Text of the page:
Alarming droughts affecting the Western Cape of South Africa may offer an unhappy insight into the major challenges facing groundwater scientists around the globe in years to come. The Western Cape drought is so severe that reservoir levels are only at 37% capacity following the winter rainy season, and it is unlikely that the region will receive significant rainfall before next April or May.
So with global climate change seemingly motoring on apace, what can be learned from today’s crises so that we are better prepared for those of tomorrow?
That is one of the main questions mulled over by Professor Bruce Misstear, from Trinity’s School of Engineering, who is also Secretary General of the International Association of Hydrogeologists (IAH). The IAH is the world’s leading association for the advancement of groundwater science, and seeks to promote the wise use and protection of groundwater resources across the globe.
Professor Misstear said: “Because of the very large storage capacity of groundwater systems, groundwater can provide an important buffer against the adverse impacts of varying climate on rivers and surface water reservoirs.”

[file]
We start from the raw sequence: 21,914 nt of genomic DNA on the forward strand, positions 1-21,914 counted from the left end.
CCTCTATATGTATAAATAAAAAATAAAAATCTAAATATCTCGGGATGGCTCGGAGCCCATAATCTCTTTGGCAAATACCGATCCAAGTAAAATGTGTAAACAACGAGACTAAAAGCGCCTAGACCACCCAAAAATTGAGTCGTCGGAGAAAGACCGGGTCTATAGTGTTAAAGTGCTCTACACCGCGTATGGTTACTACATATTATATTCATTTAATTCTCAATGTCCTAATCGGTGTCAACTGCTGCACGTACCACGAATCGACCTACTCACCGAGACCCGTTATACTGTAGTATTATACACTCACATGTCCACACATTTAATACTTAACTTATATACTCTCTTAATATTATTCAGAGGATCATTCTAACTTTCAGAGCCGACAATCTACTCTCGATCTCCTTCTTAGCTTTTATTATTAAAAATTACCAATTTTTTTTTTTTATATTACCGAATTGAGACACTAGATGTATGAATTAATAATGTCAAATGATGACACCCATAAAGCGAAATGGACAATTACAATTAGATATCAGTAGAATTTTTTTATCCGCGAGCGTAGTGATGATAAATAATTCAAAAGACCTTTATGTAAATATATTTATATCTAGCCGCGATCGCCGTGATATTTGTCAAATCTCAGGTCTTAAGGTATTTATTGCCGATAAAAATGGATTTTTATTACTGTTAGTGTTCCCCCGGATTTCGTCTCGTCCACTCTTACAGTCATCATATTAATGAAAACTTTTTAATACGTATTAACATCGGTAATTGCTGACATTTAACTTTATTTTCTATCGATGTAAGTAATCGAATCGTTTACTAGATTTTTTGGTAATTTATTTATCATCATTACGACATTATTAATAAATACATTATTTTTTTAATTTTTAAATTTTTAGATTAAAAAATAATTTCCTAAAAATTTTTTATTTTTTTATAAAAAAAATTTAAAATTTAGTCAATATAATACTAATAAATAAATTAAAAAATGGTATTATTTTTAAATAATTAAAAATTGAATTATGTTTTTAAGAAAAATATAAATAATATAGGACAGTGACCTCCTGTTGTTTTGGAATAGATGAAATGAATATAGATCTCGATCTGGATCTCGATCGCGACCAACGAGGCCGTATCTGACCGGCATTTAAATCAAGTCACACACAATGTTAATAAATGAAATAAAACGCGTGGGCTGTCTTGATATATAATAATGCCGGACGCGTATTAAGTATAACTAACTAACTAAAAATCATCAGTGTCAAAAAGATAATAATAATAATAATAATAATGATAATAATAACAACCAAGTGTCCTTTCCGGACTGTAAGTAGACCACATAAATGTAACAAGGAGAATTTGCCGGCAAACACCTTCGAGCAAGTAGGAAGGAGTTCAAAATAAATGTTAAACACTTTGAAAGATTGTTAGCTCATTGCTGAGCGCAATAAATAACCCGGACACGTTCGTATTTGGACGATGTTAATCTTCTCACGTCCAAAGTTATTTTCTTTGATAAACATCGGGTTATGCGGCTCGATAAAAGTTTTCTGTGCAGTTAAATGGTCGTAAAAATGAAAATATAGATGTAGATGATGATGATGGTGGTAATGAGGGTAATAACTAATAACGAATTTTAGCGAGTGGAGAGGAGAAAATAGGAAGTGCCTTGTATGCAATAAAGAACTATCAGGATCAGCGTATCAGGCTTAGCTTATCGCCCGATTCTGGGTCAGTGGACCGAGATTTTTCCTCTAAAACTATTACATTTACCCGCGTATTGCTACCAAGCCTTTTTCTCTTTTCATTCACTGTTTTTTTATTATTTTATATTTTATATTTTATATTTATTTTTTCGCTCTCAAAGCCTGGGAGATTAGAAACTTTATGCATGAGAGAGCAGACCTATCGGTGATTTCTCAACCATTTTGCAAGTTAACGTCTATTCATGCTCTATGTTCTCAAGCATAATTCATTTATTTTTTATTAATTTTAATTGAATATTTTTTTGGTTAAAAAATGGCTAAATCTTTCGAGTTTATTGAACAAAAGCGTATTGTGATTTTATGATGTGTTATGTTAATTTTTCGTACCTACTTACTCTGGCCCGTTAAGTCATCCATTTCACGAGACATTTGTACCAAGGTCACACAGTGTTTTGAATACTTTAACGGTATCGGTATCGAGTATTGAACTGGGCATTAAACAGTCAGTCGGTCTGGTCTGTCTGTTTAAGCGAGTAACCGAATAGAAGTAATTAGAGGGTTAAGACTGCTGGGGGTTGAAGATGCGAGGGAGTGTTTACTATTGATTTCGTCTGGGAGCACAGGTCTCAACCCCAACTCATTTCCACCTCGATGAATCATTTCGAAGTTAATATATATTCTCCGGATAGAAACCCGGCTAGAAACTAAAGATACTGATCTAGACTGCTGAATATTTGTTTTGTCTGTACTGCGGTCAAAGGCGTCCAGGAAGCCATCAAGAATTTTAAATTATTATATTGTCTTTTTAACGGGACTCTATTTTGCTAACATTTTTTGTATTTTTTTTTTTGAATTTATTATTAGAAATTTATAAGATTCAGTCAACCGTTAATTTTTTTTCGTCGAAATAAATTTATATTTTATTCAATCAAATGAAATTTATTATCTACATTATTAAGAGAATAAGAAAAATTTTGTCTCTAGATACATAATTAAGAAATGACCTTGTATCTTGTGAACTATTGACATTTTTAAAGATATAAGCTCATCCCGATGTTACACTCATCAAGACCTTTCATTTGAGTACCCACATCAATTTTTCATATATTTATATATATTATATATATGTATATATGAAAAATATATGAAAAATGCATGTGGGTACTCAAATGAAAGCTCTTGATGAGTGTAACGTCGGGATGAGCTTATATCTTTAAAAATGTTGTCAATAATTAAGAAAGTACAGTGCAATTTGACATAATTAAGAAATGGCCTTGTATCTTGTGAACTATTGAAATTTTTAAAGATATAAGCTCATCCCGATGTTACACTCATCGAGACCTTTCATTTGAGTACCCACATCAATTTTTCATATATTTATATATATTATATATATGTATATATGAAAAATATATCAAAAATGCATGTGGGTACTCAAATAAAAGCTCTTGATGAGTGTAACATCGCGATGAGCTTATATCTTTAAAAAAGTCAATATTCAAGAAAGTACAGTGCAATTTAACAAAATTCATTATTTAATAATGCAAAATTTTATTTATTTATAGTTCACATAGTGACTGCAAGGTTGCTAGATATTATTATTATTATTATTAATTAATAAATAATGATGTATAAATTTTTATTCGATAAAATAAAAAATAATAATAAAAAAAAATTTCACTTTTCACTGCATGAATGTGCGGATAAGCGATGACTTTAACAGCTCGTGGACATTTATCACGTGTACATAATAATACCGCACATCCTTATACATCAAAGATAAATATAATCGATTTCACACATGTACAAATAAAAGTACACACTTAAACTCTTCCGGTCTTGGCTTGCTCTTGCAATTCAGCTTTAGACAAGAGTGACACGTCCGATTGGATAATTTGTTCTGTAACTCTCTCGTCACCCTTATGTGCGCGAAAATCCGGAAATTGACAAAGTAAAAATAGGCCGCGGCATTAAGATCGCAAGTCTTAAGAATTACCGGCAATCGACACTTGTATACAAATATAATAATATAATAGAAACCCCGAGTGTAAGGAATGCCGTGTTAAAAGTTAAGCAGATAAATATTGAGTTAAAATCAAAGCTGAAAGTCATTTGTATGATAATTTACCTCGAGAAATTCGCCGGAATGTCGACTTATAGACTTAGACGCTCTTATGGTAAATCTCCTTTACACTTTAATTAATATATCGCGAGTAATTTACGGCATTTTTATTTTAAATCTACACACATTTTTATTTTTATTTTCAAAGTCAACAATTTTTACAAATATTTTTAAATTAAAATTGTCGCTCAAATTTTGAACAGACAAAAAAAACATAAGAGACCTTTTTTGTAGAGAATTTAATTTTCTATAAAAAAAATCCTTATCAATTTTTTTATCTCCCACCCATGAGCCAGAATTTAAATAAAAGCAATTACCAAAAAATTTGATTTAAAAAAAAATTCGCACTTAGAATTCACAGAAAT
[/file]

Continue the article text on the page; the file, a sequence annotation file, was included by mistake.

Professor Misstear recently gave the closing keynote talk at the conference of the Ground Water Division of the Geological Society of South Africa, where his talk focused on some of the key challenges facing groundwater scientists.
These challenges range from the need to increase awareness of groundwater resources for achieving the Sustainable Development Goals; to dealing with the impacts of global change, including changing climate and intensification of land use. It is also essential that hydrogeologists and other water scientists and engineers try to communicate effectively with all stakeholders, from individual farmers to international policy-makers.